Dance review: Christopher Wheeldon’s Like Water for Chocolate — magical-realism brought to life – Financial Times

Marcelino Sambé and Francesca Hayward in ‘Like Water for Chocolate’ © Tristram Kenton

Christopher Wheeldon is not afraid of complex narratives. His previous story ballets have included the absurdist Alice’s Adventures in Wonderland and a Shakespeare “problem” play, The Winter’s Tale. Now he tackles Laura Esquivel’s Like Water for Chocolate, the 1989 magical-realist bestseller. The result, a co-production with American Ballet Theatre, had its world premiere at Covent Garden last Thursday. It is gorgeous to look at and superbly danced, but the ballet’s central love story is stifled by over-elaborate storytelling.

Tita’s Mama forbids the banns, so Pedro marries her sister in order to be near his true love. Several convenient deaths and many, many recipes later, the two are finally united. Anyone who subscribes to the show-don’t-tell school of dance drama — Matthew Bourne is a fervent believer — will have been aghast at Wheeldon’s 1,200-word scenario — “her tears inundate the batter”; “their sadness manifests as violent indigestion” — and disappointed that so much precious dancing time is eaten up by stage “business”.

Bob Crowley, whose phantasmagoric designs were the making of 2011’s Alice and who created powerful stage pictures for 2014’s The Winter’s Tale, was a natural choice to bring Esquivel’s dreamlike imagery to life. The near-ludicrous moment when sister Gertrudis (zestily danced by both Anna Rose O’Sullivan and Meaghan-Grace Hinkis) is driven wild by a large helping of quails in rose petal sauce and runs naked into the desert to be ravished mid-gallop by a passing revolutionary ought to be unstageable, but Crowley, with a bucking bronco puppet and a flesh-coloured leotard, somehow finds a way.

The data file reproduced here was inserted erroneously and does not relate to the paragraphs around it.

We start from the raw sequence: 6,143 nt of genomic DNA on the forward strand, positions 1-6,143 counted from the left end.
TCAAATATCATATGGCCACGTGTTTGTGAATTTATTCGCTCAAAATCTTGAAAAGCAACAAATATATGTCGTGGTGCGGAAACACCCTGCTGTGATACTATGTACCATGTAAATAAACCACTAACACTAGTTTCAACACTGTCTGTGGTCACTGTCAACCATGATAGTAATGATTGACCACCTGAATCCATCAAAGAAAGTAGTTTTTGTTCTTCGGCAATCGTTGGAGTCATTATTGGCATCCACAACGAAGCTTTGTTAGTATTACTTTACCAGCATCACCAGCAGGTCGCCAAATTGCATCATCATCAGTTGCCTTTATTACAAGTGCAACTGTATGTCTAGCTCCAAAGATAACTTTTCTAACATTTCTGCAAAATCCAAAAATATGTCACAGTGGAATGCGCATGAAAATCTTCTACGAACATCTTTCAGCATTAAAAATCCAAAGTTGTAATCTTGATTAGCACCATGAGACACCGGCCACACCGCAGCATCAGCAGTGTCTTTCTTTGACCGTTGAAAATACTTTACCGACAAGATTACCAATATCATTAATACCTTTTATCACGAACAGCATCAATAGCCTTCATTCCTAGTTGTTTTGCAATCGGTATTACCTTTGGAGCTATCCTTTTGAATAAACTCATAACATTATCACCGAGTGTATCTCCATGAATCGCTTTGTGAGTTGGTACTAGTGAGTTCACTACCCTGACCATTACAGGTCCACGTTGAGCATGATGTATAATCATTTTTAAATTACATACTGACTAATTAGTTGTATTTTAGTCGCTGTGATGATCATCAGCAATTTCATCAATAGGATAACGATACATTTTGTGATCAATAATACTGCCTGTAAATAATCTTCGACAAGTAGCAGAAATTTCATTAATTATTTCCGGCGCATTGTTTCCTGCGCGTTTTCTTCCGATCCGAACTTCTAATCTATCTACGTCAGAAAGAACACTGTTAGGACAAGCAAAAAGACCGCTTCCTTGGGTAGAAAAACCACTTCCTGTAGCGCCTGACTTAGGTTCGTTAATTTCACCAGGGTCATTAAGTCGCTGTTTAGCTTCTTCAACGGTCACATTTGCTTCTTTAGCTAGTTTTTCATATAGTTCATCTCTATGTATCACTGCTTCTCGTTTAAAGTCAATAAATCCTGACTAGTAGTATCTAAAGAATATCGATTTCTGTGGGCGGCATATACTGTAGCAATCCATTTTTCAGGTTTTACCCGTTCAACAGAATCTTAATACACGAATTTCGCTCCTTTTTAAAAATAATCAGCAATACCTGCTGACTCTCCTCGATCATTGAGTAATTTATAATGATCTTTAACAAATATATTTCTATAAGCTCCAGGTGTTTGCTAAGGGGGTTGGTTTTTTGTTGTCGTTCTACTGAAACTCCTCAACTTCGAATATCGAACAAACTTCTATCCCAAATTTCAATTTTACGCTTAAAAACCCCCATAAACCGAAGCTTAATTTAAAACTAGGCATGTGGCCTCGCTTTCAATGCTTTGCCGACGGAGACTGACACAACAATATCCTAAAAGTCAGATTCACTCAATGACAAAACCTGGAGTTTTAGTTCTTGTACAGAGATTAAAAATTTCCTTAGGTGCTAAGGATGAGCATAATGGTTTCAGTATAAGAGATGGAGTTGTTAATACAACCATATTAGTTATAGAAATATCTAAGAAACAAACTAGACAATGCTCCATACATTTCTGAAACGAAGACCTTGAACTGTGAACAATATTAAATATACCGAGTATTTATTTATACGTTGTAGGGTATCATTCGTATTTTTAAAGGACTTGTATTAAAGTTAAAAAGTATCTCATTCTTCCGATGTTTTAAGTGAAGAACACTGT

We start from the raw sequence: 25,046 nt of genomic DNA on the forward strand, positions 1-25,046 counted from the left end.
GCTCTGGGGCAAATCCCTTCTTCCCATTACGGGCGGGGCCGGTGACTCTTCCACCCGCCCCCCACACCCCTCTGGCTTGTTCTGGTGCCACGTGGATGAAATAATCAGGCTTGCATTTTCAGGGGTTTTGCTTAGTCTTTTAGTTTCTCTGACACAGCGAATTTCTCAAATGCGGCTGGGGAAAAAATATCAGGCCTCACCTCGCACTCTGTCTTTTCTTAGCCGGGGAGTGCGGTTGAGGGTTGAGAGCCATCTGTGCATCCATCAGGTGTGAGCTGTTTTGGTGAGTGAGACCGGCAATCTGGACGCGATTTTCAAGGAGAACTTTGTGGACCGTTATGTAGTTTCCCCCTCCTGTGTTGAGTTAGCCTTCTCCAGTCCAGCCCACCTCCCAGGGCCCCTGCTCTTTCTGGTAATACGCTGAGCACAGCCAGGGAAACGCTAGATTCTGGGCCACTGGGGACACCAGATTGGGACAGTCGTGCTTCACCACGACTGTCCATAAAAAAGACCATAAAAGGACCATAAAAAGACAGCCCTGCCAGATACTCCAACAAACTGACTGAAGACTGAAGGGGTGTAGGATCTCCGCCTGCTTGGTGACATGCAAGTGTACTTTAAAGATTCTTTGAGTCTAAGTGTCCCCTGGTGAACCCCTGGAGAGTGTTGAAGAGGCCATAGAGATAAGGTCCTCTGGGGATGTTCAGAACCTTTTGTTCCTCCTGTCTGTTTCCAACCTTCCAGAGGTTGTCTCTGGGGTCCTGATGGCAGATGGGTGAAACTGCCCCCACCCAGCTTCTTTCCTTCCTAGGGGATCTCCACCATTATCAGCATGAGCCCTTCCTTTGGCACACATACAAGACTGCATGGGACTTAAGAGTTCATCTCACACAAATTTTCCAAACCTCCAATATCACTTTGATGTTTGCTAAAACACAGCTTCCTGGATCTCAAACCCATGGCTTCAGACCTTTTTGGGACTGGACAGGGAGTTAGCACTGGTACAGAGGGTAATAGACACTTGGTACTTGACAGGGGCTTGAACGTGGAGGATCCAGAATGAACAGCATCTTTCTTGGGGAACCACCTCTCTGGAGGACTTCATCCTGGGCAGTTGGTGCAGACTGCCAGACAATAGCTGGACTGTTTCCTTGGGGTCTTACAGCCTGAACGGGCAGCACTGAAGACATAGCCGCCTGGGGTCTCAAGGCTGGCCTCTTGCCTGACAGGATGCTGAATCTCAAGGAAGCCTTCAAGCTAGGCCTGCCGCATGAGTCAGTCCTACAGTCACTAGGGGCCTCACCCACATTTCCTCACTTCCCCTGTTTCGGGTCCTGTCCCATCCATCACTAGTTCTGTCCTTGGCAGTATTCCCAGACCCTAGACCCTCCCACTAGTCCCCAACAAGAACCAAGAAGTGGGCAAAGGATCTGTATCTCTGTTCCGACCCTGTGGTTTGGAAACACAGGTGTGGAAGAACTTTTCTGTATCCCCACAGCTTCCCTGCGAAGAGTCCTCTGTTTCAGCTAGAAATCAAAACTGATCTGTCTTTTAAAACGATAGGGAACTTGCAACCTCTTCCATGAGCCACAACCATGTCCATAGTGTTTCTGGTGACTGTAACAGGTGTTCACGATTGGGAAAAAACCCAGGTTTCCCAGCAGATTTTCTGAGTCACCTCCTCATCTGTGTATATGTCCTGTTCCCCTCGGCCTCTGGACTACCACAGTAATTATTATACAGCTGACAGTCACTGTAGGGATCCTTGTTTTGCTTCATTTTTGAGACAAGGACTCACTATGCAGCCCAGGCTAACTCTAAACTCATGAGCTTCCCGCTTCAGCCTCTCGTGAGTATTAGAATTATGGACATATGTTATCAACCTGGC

Dancers cluster in a group and carry a female dancer who holds aloft her arms and expresses serene pleasure
Anna Rose O’Sullivan as Gertrudis © Tristram Kenton

The magical-realist bits are entertaining — the monstrous ghost of Mama Elena (Laura Morera on fearsome form) wears a six-man crinoline — but everyday elements are handled with leaden literalness. Pedro’s banishment requires a change of clothes, three suitcases and a buggy when “exit, crestfallen, stage right” would surely have sufficed. Solos and duets are regularly upstaged or interrupted by the next plot twist, robbing them of impact.

Francesca Hayward, one part steel, two parts silk, conveys the heroine’s every mood from frisking girlhood to the flex-footed contortions of her mental breakdown. Marcelino Sambé shows off his easy elevation and eerily silent landings and gives tragic weight to the love of her life. Cesar Corrales was on scene-stealing form as the rebel leader at Thursday’s opening, unleashing a cyclonic pirouette, arms snaking around him like bullwhips. As the hero at Saturday’s matinee, his slightly effortful partnering of the expressive Yasmine Naghdi gave their duets a dangerous edge.

Somehow, despite the best efforts of both casts, the pas de deux remain unsatisfying and unmusical. Composer Joby Talbot, advised by Mexican conductor Alondra de La Parra, peppers the orchestra with a quartet of Mexican instrumentalists. The result has cinematic sweep but it’s essentially illustrative rather than inspirational and might explain why the love scenes fail to take flight. The final duet comes close with mezzo Siân Griffiths singing Octavo Paz’s poem “Sun Stone”, but even here the heavy emotional lifting is done by Crowley and video designer Luke Halls, who magically bring the closing inferno to life, the lovers flying clear of the flames in an eternal embrace.


To June 17,

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